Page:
On New Year’s Eve, I’m usually in pajamas playing video games. The night before, however, I’m in a vintage tuxedo, hanging out with my friends at the Cicada Club.
Like the Christmas Party at the Reese Household, celebrating NYEE at the Cicada Club is an annual event we go to. Maxwell DeMille hosts the party, bringing back the Dean Mora Orchestra which played music from the 1920s-1960s. None of us dance (except for Adam, who is actually a swing dancer), so the night usually consists just us taking pictures, having a drink, and people watching. The historic Oviatt building is so beautiful that I think it’s worth it to walk around and enjoy the scenery/music while dressed in your best clothing.
Now black tie isn’t required for the Cicada Club (just need a jacket and tie for men), but that doesn’t stop Spencer and I from wearing tuxedos, since it’s one of the few times where it’s appropriate! Now Spencer didn’t join us this year since he had a date, but I kept the tradition going. I like to think that we all killed it with out outfits this year!
I’m going to admit something here right now: the tuxedo I wore last year wasn’t a true tuxedo. It was actually pieces from two separate tuxedos, which is pretty much a sartorial sin. Even though most people couldn’t really tell, I vowed to get an actual tuxedo for the next one. Thankfully Benny Reese came across some tuxedos during his travels and sold me an epic three piece 1930’s tuxedo. It was altered in time, as it was slightly big in the jacket and the trousers were 35×32, which is definitely larger than my normal 32×30.
My tuxedo shirt is a 1950’s soft version, which contrasts sharply with most black tie attire, since stiff is usually the name of the game. I actually prefer soft shirts not only due to my daily ivy-esque attire, but simply because I like to be slouchy in almost everything I’m wearing. It does make it a bit harder to iron and make neat, especially for the pleated area.
Even though this tuxedo from the 1930’s, I think it looks pretty timeless. It’s got some subtle structure (padded shoulders) and high rise trousers with a semi-wide opening, but other than that, it’s solid and can be worn to any black tie event. The lapels aren’t too wide and look pretty contemporary thanks to the upturned peaks and full belly; if I was being picky, I would’ve preferred more horizontal lapels.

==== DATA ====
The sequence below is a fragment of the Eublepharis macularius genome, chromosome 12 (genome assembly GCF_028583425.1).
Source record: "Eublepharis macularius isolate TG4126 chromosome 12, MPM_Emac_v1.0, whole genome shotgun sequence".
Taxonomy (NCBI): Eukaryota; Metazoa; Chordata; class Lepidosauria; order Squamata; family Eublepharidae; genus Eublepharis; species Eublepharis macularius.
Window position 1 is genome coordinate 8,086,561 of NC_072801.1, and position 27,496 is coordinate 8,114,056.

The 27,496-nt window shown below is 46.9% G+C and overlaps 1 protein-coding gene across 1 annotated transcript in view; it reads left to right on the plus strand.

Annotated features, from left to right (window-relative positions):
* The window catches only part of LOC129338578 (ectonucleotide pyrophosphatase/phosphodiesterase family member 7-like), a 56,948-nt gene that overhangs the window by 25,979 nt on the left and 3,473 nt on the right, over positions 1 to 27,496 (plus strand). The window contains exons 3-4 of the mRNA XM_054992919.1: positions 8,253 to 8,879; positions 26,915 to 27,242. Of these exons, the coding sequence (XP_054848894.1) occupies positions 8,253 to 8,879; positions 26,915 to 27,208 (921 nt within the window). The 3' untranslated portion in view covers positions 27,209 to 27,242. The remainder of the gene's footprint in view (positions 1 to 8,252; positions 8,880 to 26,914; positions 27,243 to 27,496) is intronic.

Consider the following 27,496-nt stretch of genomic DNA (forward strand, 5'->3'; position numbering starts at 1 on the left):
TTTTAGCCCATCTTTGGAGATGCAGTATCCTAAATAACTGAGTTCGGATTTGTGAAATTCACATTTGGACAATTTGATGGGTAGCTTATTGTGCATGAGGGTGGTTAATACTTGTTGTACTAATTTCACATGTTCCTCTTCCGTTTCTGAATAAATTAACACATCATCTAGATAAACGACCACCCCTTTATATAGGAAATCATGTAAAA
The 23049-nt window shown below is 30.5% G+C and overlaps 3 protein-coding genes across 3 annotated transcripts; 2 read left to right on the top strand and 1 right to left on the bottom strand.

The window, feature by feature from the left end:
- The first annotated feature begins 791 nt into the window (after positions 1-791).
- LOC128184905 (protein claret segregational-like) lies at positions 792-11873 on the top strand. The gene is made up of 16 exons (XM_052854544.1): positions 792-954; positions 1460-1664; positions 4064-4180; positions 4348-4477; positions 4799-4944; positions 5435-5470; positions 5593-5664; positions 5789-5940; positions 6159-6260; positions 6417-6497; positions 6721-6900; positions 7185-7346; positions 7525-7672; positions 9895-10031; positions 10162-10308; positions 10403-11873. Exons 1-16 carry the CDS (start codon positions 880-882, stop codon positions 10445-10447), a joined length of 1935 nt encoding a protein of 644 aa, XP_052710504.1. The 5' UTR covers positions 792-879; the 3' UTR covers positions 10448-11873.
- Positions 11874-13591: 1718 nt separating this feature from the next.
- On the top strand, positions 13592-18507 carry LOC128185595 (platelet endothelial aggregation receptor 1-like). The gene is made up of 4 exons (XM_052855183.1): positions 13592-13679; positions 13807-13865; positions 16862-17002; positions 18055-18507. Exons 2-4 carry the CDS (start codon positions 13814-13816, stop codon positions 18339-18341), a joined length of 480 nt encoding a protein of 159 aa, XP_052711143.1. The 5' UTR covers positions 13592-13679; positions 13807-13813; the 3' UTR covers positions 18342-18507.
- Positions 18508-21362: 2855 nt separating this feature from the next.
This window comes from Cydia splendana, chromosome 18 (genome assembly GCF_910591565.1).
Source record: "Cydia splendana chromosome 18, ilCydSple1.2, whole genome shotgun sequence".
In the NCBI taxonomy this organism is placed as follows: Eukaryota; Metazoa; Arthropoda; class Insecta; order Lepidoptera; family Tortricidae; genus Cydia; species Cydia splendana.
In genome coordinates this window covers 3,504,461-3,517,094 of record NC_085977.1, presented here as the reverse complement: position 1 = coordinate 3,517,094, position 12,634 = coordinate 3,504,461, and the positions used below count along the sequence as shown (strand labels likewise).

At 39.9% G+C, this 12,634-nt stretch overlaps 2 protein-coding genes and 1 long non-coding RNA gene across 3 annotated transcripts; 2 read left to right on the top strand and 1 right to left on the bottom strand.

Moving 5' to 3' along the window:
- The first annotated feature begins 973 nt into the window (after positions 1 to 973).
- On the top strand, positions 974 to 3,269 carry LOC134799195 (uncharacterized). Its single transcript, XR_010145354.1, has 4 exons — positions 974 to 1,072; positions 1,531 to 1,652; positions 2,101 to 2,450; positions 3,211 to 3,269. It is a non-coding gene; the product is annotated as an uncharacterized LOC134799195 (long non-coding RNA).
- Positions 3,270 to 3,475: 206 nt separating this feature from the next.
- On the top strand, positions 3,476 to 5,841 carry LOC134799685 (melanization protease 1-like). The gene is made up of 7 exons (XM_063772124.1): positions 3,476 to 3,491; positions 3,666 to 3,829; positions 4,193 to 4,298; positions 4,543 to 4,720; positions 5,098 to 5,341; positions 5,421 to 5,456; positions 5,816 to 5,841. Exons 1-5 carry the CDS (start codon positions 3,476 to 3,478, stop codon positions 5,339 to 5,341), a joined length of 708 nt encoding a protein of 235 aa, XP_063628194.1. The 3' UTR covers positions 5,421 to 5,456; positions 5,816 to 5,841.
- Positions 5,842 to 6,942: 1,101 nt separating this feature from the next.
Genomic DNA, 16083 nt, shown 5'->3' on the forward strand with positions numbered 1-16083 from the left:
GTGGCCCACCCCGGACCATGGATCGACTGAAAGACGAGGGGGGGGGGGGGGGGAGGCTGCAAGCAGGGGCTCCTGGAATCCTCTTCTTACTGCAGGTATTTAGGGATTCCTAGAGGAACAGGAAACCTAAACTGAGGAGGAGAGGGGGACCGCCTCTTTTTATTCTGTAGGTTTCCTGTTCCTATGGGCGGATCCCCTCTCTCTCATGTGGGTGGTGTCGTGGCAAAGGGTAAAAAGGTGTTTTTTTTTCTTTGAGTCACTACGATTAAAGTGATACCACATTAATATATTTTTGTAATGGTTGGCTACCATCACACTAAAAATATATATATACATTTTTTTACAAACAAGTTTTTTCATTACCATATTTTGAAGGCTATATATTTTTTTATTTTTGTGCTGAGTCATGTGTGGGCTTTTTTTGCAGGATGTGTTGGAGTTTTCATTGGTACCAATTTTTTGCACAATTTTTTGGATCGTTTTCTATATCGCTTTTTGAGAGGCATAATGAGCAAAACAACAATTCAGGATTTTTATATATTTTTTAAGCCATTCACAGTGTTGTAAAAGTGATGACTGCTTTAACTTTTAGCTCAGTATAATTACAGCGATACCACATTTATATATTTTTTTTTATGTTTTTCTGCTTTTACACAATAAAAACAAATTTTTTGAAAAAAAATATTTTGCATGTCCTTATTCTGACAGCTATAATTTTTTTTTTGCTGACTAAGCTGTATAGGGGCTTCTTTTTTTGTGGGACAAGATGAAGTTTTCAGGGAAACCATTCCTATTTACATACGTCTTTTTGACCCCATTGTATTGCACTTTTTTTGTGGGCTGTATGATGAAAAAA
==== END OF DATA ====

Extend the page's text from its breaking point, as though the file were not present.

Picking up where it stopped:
Instead of a cummerbund, this tuxedo came with a dinner waistcoat, which has has an epic design and cool metallic buttons. Interestingly, it has a shawl collar to contrast the jacket’s peak lapels. I definitely like this because it makes the entire outfit more unique and sets it apart from other “regular” tuxedos. Black tie is all about following the rules and looking uniform, so I’ll take any chance I get to be different, no matter how small.
The tuxedo has satin lapels, which are echoed by the waistcoat’s lapels and the trouser stripe. For a cool detail, the satin stripe is inbetween a small woven design, resulting in a subtle “two stripe” effect. According to Benny, this was done on earlier 1930’s tuxedos with satin lapels, in order to reference the double stripe found on tailcoat trousers for white tie. It’s these details that remind me why I love vintage.
If you’re wondering if I’m adhering to all the rules this time, you can certainly rest. I borrowed a satin bow tie to match my lapels!
It’s a menswear commandment (that’s honestly too often repeated, but necessary at times) to never wear a black suit. They’re really unneeded in a wardrobe, as a navy or charcoal suit is usually the superior choice. However, that didn’t stop Blake from buying one and I’m inclined to side with him; this is the black suit you need if you do want to get one.
This three piece suit is a deadstock 1930’s black german suit that has the perfect horizontal peak lapels, subtle striped weave, and a double breasted waistcoat. Like my tuxedo, it’s pretty classic in design, featuring a high rise and straight leg trousers that don’t appear to be too wide. The jacket is also short (characteristic of early 1930’s tailoring and european designs), which add to the suit’s slightly contemporary aesthetic. Blake joins in on the “black tie optional” attire, by wearing a white spearpoint shirt and a 1940’s silver tie. Black, white, and silver/grey is a great combo for formal events!
Double breasted waistcoats are pretty rare to find in vintage, as they are pretty unique and are highly coveted among collectors. Blake’s is actually quite tame compared to others, but it’s still cool nonetheless. The buttoning and overlapping stance is slightly asymmetrical, echoed in part by the fact that are the waistcoat has three pockets; most pre 1960’s ones have four while contemporary ones have two. Three pockets give the waistcoat jacket-esque vibes, which may have been the intent of the designer.
Adam joins us yet again, bringing his total outings with the gang to three (Dapper Day, Lono, and Benny’s). I’ve said it before and I’ll say it again here: I’m really glad that he’s started to come out with us, as it’s always fun to hang out with a fellow Star Wars/Vintage Menswear nerd.
Like Blake, Adam doesn’t have a tuxedo, but that didn’t stop him from crafting a stylish ensemble that fits in with the formal theme of New Year’s Eve. He keeps the 3PC-ness flowing with a vintage navy double breasted suit. Since it’s a 3PC, he spend most of the night with his jacket unfastened, which can be unheard of for some hardcore menswear fundamentalists.
There’s so much awesomeness coming from Adam’s outfit. Let’s first talk about the forward pleats, which are found on his trousers and his waistcoat. I’ve never seen waistcoat pleats before, though we have seen pleated jackets on this blog. It’s just proof that tailors have been making suits comfortable much earlier than when performance fabric came out.